Colombia braces for further unrest after a weekend in which largely peaceful protests across the country met a backlash from police that left at least 16 protesters and one policeman dead and hundreds injured .
Videos shared on social media over the weekend showed police officers shooting protesters at times from up close, crushing crowds with motorcycles and hitting protesters with their shields.
The weekend drama was summed up in a shocking TV clip in which a live photo from the central town of Ibagué captured the moment a woman learned that her 19-year-old son had died after being shot and killed by the police. “Kill me too, they also killed me,” she cried. “He was my only son!
The protests began with a general strike last Wednesday for unpopular tax reform, but quickly escalated when protesters were greeted by riot police armed with tear gas, bean bullets and clubs.
“They may have guns, but they can’t kill us all,” Gabriela Gutierrez, a member of a student group who has set up a roadblock in downtown Bogotá, said on Monday. “Colombia needs change and we will stay on the streets until we understand it.
Along with the unpopular tax proposal, protesters also marched against a deeply polarizing government, to defend threatened human rights leaders, for an increase in the social safety net during the pandemic, and for police reform.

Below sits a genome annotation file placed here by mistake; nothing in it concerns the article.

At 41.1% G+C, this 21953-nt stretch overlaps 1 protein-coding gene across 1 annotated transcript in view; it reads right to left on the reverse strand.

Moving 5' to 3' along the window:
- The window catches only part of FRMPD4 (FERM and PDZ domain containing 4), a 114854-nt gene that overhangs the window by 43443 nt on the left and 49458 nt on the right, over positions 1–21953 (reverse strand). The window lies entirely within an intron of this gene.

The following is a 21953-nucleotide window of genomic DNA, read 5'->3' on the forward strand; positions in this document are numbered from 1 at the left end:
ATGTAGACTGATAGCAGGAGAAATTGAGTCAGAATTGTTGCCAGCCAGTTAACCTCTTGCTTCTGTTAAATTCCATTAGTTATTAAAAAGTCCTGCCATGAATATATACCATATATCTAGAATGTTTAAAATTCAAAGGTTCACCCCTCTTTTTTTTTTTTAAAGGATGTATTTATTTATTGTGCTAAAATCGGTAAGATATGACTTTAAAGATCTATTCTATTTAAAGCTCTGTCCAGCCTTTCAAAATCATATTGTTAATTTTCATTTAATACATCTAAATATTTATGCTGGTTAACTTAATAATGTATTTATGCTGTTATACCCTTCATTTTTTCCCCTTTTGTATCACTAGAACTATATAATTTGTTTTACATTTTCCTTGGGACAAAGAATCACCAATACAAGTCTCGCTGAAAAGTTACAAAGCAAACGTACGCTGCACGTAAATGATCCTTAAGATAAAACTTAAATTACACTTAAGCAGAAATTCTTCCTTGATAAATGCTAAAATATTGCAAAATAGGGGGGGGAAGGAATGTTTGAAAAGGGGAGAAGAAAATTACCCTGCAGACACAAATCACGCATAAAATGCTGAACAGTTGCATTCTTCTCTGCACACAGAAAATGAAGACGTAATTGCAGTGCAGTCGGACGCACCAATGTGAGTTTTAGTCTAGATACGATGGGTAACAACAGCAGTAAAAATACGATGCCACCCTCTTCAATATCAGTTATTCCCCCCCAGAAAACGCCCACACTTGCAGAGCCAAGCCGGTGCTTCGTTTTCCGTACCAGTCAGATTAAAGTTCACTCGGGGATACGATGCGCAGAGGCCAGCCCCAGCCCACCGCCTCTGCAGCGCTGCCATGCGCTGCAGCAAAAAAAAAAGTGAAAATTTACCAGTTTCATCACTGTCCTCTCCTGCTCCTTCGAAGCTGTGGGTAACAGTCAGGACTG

Although the vast majority of the protests were peaceful, incidents of looting and vandalism were reported in Cali, Bogotá and other towns. The road between Cali and Buenaventura, Colombia’s largest seaport on the Pacific coast, was also blocked by protesters.
Tensions escalated on Saturday evening when President Iván Duque ordered troops to take to the streets. But less than 24 hours later, he was forced to abandon the tax reform project that would have increased personal and business taxes during a coronavirus pandemic that continues to ravage public health and the economy.
“Reform is not a whim, it is a necessity,” Duque said in a televised speech Sunday afternoon announcing the U-turn.
Duque’s concession did little to quell protesters’ anger, with strike leaders saying protests would continue this week and another nationwide strike would take place on Wednesday.
“People on the streets are demanding much more than the suppression of reforms,” Francisco Maltés, president of the Colombian trade union center, told a press conference on Monday morning, adding that the brutal police response had “reduced democratic guarantees. for social protest ”.
Scenes of police brutality have become increasingly familiar in Colombia. In September, anti-police protests erupted after Javier Ordóñez, a lawyer, was shot and killed by police officers. At least 10 people were killed in the unrest that followed and dozens of police kiosks were set on fire.
The confirmed death toll from the current violence is expected to rise over the next few days.
Monday morning, after a night of casseroles – a noisy spectacle where people bang pots and pans on their windows – truckers were blocking roads across the country. In Bogotá, as Duque held an emergency meeting with his finance minister, drivers honked their horns in approval as students slowly waved them through the blockade.
“Whenever we protest, the police pull out their weapons,” said Alejandro Rodríguez, another student demonstrating in Bogotá. “We will not be intimidated by their violence.”